Institutional investors are pushing companies for disclosures that clearly detail how climate-related risks impact the bottom line, according to a new global survey.
The sixth annual Institutional Investor Survey carried out by specialist consultancy firm Morrow Sodali confirmed environmental, social and governance (ESG) factors are now firmly entrenched across industry practices.
Almost 100 per cent of the 42 respondents – collectively responsible for almost US$30 trillion – agreed ESG was more important in both corporate engagement and investment decisions during 2020 compared to the previous year.
The study found investors are also adopting more sophisticated ESG strategies with engagement on multiple issues now the norm.
“Climate risk remains the number one engagement priority closely followed by human capital management, remuneration and board composition,” the report says. “COVID-19 was also a top engagement priority as were cybersecurity and supply chain management.”
But in particular, institutional investors now require more detailed information on the relationship between specific company climate risk reporting and financial performance.
“Investors expect to see links between climate change and financial risks and opportunities identified, time horizons of the expected impact of climate change on corporate strategies explained, and metrics, targets and achievements clearly disclosed,” the report says.
Given the rising demand for transparent corporate data on the factor, the survey found more investors expect companies to apply the Taskforce on Climate-related Financial Disclosures (TCFD) standards.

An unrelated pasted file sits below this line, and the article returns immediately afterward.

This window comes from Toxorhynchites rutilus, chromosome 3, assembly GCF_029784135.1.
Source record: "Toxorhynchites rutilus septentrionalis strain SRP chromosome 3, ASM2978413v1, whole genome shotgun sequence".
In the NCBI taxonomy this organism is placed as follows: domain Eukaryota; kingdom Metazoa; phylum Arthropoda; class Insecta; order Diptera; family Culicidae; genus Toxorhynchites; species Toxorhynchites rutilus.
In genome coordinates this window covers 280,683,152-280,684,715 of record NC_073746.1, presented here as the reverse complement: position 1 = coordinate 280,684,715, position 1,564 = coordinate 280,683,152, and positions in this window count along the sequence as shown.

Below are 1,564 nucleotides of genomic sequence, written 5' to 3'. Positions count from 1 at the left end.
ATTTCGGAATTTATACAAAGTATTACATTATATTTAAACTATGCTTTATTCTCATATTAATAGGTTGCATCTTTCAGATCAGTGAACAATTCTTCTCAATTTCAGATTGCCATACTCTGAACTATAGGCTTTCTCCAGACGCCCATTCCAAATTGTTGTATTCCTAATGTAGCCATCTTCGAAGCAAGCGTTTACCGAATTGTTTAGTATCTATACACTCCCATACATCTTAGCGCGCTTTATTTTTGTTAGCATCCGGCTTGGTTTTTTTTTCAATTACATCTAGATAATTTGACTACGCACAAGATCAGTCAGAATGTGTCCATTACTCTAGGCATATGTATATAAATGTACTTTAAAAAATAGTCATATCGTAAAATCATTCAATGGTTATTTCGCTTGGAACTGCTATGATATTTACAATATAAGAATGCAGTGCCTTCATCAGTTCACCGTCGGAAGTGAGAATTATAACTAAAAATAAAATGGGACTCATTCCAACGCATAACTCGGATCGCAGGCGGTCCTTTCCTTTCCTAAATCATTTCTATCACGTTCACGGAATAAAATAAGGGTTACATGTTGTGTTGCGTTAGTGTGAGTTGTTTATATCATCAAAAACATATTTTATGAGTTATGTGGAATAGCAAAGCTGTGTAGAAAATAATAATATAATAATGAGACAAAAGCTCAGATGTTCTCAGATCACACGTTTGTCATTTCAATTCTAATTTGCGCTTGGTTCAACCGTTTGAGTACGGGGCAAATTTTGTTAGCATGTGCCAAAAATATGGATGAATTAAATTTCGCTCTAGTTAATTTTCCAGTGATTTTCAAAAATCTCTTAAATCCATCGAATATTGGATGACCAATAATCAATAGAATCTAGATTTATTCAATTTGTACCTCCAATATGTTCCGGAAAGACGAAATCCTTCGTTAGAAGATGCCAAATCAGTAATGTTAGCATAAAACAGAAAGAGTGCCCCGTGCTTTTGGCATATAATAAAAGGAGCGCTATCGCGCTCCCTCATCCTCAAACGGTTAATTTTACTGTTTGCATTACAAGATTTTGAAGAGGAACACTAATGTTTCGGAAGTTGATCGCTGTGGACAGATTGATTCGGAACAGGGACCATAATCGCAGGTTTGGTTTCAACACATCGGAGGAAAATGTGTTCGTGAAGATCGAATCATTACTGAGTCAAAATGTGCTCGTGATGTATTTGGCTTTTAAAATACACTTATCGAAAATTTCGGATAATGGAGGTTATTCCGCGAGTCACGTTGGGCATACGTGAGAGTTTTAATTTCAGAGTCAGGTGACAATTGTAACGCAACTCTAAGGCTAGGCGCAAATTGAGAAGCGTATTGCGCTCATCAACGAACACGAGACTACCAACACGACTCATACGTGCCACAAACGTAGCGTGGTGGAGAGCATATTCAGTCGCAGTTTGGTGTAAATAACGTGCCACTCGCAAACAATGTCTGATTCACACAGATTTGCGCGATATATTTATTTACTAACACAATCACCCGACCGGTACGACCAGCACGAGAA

“With climate risk so clearly at the forefront of investors’ minds, it comes as no surprise that TCFD far outpaced other reporting frameworks as the first choice of 75% of respondents,” the Morrow Sodali report says.
“…While the TCFD recommendations remain a voluntary disclosure framework, New Zealand and the United Kingdom are two countries already preparing for mandatory climate risk disclosures for financial institutions as early as 2023.”
The NZ government introduced the Financial Sector (Climate-related Disclosure and Other Matters) Amendment Bill last month, which will impose new carbon-reporting duties on local listed companies, banks insurers and fund managers (with $1 billion plus in assets under management) in measures expected to come into force in a couple of years.
“The growing importance of climate risk has now clearly translated into investor willingness to hold companies and boards accountable through the filing and co-filing of ESG-related shareholder resolutions,” the survey says. “This notable shift in attitude marks a turning point in the relationship between companies and shareholders where the failure of polite dialogue to drive change will directly impact investment and voting behaviours.”
While climate remains the number one issue for institutional investors, the survey found respondents are also increasingly likely to include ESG in remuneration voting decisions and other corporate resolutions.
“… it is noteworthy that for our 2021 survey, all investors agree that ESG performance metrics should be included in both long and short-term executive incentive plans,” the report says.
However, only 6 per cent of those surveyed would vote in favour of ‘activist’ corporate resolutions as a preferred way of influencing company behaviour.
About two-thirds of institutional investors, though, would consider backing activist campaigns if companies fail to respond to earlier strongly supported shareholder ESG resolutions.
Almost 95 per cent of respondents cited board engagement as the best way to drive corporate change, the Morrow Sodali study found.
“Notably, 23% of surveyed investors strongly agree that collaboration with other shareholders is an effective way to influence boards, which is almost double compared to the responses from our 2018 survey, where only 12% of surveyed investors supported investor collaboration,” the report says.
Headed by Alvise Recchi in the UK, Morrow Sodali offers “strategic advice” and shareholder services to companies in several jurisdictions including Europe, the US and Asia-Pacific.
The firm has offices in Sydney and Melbourne with Christian Sealey chief in the APAC region.